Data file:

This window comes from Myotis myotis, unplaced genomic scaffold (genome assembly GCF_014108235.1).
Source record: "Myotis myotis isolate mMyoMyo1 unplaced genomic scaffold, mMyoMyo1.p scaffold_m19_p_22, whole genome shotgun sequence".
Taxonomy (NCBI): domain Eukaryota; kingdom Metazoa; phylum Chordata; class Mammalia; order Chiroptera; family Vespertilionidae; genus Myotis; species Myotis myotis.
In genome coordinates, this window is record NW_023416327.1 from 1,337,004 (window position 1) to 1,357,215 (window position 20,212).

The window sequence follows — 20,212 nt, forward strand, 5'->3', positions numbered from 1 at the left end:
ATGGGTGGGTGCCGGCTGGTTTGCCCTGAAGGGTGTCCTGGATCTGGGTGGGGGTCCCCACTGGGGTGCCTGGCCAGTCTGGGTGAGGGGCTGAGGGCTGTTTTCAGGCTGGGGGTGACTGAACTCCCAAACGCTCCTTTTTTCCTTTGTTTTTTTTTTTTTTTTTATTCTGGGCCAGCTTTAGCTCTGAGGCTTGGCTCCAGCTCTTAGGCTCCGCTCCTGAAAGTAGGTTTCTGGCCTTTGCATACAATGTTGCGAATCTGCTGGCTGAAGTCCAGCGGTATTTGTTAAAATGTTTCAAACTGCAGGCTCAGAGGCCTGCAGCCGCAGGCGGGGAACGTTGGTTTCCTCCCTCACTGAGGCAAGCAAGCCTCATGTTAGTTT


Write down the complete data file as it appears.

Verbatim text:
This window comes from Myotis myotis, unplaced genomic scaffold (genome assembly GCF_014108235.1).
Source record: "Myotis myotis isolate mMyoMyo1 unplaced genomic scaffold, mMyoMyo1.p scaffold_m19_p_22, whole genome shotgun sequence".
Taxonomy (NCBI): domain Eukaryota; kingdom Metazoa; phylum Chordata; class Mammalia; order Chiroptera; family Vespertilionidae; genus Myotis; species Myotis myotis.
In genome coordinates, this window is record NW_023416327.1 from 1,337,004 (window position 1) to 1,357,215 (window position 20,212).

The window sequence follows — 20,212 nt, forward strand, 5'->3', positions numbered from 1 at the left end:
ATGGGTGGGTGCCGGCTGGTTTGCCCTGAAGGGTGTCCTGGATCTGGGTGGGGGTCCCCACTGGGGTGCCTGGCCAGTCTGGGTGAGGGGCTGAGGGCTGTTTTCAGGCTGGGGGTGACTGAACTCCCAAACGCTCCTTTTTTCCTTTGTTTTTTTTTTTTTTTTTATTCTGGGCCAGCTTTAGCTCTGAGGCTTGGCTCCAGCTCTTAGGCTCCGCTCCTGAAAGTAGGTTTCTGGCCTTTGCATACAATGTTGCGAATCTGCTGGCTGAAGTCCAGCGGTATTTGTTAAAATGTTTCAAACTGCAGGCTCAGAGGCCTGCAGCCGCAGGCGGGGAACGTTGGTTTCCTCCCTCACTGAGGCAAGCAAGCCTCATGTTAGTTT